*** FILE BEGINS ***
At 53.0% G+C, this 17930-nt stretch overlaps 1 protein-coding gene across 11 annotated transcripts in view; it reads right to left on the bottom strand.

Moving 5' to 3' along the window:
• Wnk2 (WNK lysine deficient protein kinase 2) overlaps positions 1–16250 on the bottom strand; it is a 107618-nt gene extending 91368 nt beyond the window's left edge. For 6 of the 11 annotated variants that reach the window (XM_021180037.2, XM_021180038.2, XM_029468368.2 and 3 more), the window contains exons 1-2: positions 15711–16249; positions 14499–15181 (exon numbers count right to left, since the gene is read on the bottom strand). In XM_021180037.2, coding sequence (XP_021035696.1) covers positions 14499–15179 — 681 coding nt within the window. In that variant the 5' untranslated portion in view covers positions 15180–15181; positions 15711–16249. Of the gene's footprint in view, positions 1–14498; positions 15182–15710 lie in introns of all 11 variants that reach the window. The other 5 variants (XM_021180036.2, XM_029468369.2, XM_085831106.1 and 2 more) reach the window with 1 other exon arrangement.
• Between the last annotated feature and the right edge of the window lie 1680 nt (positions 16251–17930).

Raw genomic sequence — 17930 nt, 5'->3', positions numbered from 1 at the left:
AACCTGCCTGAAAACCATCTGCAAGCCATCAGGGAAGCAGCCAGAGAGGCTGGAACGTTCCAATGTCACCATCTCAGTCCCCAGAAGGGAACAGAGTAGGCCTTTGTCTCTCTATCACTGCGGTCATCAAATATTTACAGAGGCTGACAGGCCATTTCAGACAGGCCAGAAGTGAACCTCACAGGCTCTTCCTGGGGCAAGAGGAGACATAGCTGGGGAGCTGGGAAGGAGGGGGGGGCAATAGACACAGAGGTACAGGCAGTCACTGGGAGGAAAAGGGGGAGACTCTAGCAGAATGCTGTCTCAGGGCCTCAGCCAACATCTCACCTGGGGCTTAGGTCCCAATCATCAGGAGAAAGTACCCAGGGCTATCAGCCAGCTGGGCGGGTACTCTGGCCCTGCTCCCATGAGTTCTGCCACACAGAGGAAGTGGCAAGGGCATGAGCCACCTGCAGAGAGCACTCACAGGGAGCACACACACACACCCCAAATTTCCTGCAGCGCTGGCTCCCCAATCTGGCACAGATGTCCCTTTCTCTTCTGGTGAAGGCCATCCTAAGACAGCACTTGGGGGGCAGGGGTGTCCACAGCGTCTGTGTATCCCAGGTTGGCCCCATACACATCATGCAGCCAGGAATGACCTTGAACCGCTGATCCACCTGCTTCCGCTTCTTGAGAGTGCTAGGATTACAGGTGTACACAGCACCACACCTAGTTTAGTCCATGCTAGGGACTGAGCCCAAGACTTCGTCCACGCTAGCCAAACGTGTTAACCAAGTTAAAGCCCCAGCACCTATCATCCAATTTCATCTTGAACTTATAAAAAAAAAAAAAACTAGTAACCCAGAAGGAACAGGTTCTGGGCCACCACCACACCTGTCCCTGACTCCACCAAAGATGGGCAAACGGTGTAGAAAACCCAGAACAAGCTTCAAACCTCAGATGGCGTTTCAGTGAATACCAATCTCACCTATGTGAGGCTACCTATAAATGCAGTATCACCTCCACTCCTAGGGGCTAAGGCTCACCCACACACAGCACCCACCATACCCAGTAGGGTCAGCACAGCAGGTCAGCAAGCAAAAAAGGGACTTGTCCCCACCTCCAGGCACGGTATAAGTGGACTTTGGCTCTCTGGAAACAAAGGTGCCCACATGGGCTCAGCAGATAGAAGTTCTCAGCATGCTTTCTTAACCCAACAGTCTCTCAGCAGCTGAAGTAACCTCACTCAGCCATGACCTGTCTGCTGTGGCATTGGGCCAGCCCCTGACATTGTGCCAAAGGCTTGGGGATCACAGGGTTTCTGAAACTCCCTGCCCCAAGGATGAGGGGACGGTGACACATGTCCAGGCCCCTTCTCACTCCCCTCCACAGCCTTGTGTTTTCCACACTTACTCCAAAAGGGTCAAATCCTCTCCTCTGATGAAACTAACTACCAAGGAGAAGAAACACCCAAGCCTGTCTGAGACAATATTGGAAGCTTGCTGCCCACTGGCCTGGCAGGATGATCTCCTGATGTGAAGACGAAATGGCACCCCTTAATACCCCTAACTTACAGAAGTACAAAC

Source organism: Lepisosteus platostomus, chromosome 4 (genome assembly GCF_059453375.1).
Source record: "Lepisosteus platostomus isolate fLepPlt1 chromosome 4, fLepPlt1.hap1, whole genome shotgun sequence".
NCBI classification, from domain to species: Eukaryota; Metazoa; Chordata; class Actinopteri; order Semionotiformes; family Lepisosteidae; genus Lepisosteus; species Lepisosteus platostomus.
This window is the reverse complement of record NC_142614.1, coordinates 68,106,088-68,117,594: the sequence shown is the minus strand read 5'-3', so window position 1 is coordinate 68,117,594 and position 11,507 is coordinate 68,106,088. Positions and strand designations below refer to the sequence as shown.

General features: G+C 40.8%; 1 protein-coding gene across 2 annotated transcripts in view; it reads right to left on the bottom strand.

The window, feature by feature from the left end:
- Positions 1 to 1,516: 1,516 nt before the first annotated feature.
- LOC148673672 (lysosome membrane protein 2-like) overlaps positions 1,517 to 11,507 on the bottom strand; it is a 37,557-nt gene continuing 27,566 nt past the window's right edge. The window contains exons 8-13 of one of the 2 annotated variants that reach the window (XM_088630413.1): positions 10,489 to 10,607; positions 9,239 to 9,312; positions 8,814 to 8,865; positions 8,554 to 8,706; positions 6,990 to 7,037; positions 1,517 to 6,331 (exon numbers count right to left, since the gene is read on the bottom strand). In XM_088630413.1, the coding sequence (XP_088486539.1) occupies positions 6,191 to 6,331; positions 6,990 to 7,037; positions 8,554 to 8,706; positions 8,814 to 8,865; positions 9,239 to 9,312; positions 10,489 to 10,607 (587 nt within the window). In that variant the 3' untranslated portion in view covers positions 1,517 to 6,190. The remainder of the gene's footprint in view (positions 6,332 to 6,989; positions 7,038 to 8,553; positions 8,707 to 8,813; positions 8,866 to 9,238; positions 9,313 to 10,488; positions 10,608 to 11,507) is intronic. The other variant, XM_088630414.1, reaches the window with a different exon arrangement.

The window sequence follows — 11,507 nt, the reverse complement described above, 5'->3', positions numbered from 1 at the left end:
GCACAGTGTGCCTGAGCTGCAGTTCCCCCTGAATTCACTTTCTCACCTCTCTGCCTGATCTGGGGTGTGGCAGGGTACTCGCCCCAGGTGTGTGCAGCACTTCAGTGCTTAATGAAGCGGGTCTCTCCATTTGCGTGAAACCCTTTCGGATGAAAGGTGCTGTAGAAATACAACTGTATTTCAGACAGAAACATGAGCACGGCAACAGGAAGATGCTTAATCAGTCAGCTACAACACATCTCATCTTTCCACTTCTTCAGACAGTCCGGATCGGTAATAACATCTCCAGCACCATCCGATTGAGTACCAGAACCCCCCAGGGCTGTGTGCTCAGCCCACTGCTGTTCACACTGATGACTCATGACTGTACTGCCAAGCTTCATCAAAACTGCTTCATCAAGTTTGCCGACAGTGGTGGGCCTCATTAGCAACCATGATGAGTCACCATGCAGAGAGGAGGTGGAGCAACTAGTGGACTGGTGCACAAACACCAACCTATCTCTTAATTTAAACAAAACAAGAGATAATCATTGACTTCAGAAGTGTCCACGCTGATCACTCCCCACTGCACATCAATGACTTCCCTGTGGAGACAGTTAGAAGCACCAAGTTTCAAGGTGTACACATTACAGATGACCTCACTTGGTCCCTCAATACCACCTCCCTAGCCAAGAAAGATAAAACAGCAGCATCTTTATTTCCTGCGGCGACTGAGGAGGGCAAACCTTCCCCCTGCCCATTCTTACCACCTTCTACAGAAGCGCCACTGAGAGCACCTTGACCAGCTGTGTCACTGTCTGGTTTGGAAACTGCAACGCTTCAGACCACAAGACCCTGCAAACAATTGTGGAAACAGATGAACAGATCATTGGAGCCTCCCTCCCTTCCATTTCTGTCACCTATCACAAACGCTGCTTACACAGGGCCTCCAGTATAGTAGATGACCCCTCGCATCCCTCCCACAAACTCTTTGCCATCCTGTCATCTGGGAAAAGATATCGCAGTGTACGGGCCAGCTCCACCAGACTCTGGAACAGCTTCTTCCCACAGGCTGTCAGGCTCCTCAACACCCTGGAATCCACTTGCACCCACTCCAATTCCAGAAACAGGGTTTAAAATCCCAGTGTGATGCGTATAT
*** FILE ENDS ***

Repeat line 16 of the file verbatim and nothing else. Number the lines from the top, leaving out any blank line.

GCACAGTGTGCCTGAGCTGCAGTTCCCCCTGAATTCACTTTCTCACCTCTCTGCCTGATCTGGGGTGTGGCAGGGTACTCGCCCCAGGTGTGTGCAGCACTTCAGTGCTTAATGAAGCGGGTCTCTCCATTTGCGTGAAACCCTTTCGGATGAAAGGTGCTGTAGAAATACAACTGTATTTCAGACAGAAACATGAGCACGGCAACAGGAAGATGCTTAATCAGTCAGCTACAACACATCTCATCTTTCCACTTCTTCAGACAGTCCGGATCGGTAATAACATCTCCAGCACCATCCGATTGAGTACCAGAACCCCCCAGGGCTGTGTGCTCAGCCCACTGCTGTTCACACTGATGACTCATGACTGTACTGCCAAGCTTCATCAAAACTGCTTCATCAAGTTTGCCGACAGTGGTGGGCCTCATTAGCAACCATGATGAGTCACCATGCAGAGAGGAGGTGGAGCAACTAGTGGACTGGTGCACAAACACCAACCTATCTCTTAATTTAAACAAAACAAGAGATAATCATTGACTTCAGAAGTGTCCACGCTGATCACTCCCCACTGCACATCAATGACTTCCCTGTGGAGACAGTTAGAAGCACCAAGTTTCAAGGTGTACACATTACAGATGACCTCACTTGGTCCCTCAATACCACCTCCCTAGCCAAGAAAGATAAAACAGCAGCATCTTTATTTCCTGCGGCGACTGAGGAGGGCAAACCTTCCCCCTGCCCATTCTTACCACCTTCTACAGAAGCGCCACTGAGAGCACCTTGACCAGCTGTGTCACTGTCTGGTTTGGAAACTGCAACGCTTCAGACCACAAGACCCTGCAAACAATTGTGGAAACAGATGAACAGATCATTGGAGCCTCCCTCCCTTCCATTTCTGTCACCTATCACAAACGCTGCTTACACAGGGCCTCCAGTATAGTAGATGACCCCTCGCATCCCTCCCACAAACTCTTTGCCATCCTGTCATCTGGGAAAAGATATCGCAGTGTACGGGCCAGCTCCACCAGACTCTGGAACAGCTTCTTCCCACAGGCTGTCAGGCTCCTCAACACCCTGGAATCCACTTGCACCCACTCCAATTCCAGAAACAGGGTTTAAAATCCCAGTGTGATGCGTATAT